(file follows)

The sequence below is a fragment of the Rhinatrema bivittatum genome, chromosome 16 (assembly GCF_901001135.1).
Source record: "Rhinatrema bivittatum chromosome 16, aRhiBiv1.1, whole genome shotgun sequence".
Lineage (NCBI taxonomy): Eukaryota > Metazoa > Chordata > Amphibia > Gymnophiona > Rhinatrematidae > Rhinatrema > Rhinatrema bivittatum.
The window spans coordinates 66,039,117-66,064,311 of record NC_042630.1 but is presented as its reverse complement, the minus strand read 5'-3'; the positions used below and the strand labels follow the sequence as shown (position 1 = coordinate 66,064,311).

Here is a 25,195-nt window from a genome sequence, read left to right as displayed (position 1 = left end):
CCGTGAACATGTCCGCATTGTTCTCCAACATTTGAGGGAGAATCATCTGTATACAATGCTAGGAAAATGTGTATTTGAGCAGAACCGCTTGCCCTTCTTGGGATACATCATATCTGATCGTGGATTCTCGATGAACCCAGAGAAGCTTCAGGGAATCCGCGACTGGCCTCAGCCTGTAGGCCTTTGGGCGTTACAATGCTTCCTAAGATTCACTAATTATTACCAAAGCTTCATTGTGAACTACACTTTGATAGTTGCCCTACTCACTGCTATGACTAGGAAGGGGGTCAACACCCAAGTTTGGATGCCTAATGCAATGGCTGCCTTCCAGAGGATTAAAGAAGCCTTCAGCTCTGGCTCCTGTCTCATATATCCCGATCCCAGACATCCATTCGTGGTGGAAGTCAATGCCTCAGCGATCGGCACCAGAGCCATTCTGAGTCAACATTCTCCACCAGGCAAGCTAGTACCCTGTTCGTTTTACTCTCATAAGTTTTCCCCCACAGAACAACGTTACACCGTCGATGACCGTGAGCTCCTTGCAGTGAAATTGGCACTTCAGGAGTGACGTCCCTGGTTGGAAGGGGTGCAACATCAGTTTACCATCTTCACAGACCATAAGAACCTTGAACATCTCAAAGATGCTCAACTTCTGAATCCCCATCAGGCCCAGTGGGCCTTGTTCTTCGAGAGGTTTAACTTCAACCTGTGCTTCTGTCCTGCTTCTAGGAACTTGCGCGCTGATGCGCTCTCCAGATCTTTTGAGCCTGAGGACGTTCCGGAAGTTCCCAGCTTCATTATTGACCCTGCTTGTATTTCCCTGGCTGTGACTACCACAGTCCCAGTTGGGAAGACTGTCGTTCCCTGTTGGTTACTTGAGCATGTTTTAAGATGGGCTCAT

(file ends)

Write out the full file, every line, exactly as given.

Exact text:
The sequence below is a fragment of the Rhinatrema bivittatum genome, chromosome 16 (assembly GCF_901001135.1).
Source record: "Rhinatrema bivittatum chromosome 16, aRhiBiv1.1, whole genome shotgun sequence".
Lineage (NCBI taxonomy): Eukaryota > Metazoa > Chordata > Amphibia > Gymnophiona > Rhinatrematidae > Rhinatrema > Rhinatrema bivittatum.
The window spans coordinates 66,039,117-66,064,311 of record NC_042630.1 but is presented as its reverse complement, the minus strand read 5'-3'; the positions used below and the strand labels follow the sequence as shown (position 1 = coordinate 66,064,311).

Here is a 25,195-nt window from a genome sequence, read left to right as displayed (position 1 = left end):
CCGTGAACATGTCCGCATTGTTCTCCAACATTTGAGGGAGAATCATCTGTATACAATGCTAGGAAAATGTGTATTTGAGCAGAACCGCTTGCCCTTCTTGGGATACATCATATCTGATCGTGGATTCTCGATGAACCCAGAGAAGCTTCAGGGAATCCGCGACTGGCCTCAGCCTGTAGGCCTTTGGGCGTTACAATGCTTCCTAAGATTCACTAATTATTACCAAAGCTTCATTGTGAACTACACTTTGATAGTTGCCCTACTCACTGCTATGACTAGGAAGGGGGTCAACACCCAAGTTTGGATGCCTAATGCAATGGCTGCCTTCCAGAGGATTAAAGAAGCCTTCAGCTCTGGCTCCTGTCTCATATATCCCGATCCCAGACATCCATTCGTGGTGGAAGTCAATGCCTCAGCGATCGGCACCAGAGCCATTCTGAGTCAACATTCTCCACCAGGCAAGCTAGTACCCTGTTCGTTTTACTCTCATAAGTTTTCCCCCACAGAACAACGTTACACCGTCGATGACCGTGAGCTCCTTGCAGTGAAATTGGCACTTCAGGAGTGACGTCCCTGGTTGGAAGGGGTGCAACATCAGTTTACCATCTTCACAGACCATAAGAACCTTGAACATCTCAAAGATGCTCAACTTCTGAATCCCCATCAGGCCCAGTGGGCCTTGTTCTTCGAGAGGTTTAACTTCAACCTGTGCTTCTGTCCTGCTTCTAGGAACTTGCGCGCTGATGCGCTCTCCAGATCTTTTGAGCCTGAGGACGTTCCGGAAGTTCCCAGCTTCATTATTGACCCTGCTTGTATTTCCCTGGCTGTGACTACCACAGTCCCAGTTGGGAAGACTGTCGTTCCCTGTTGGTTACTTGAGCATGTTTTAAGATGGGCTCAT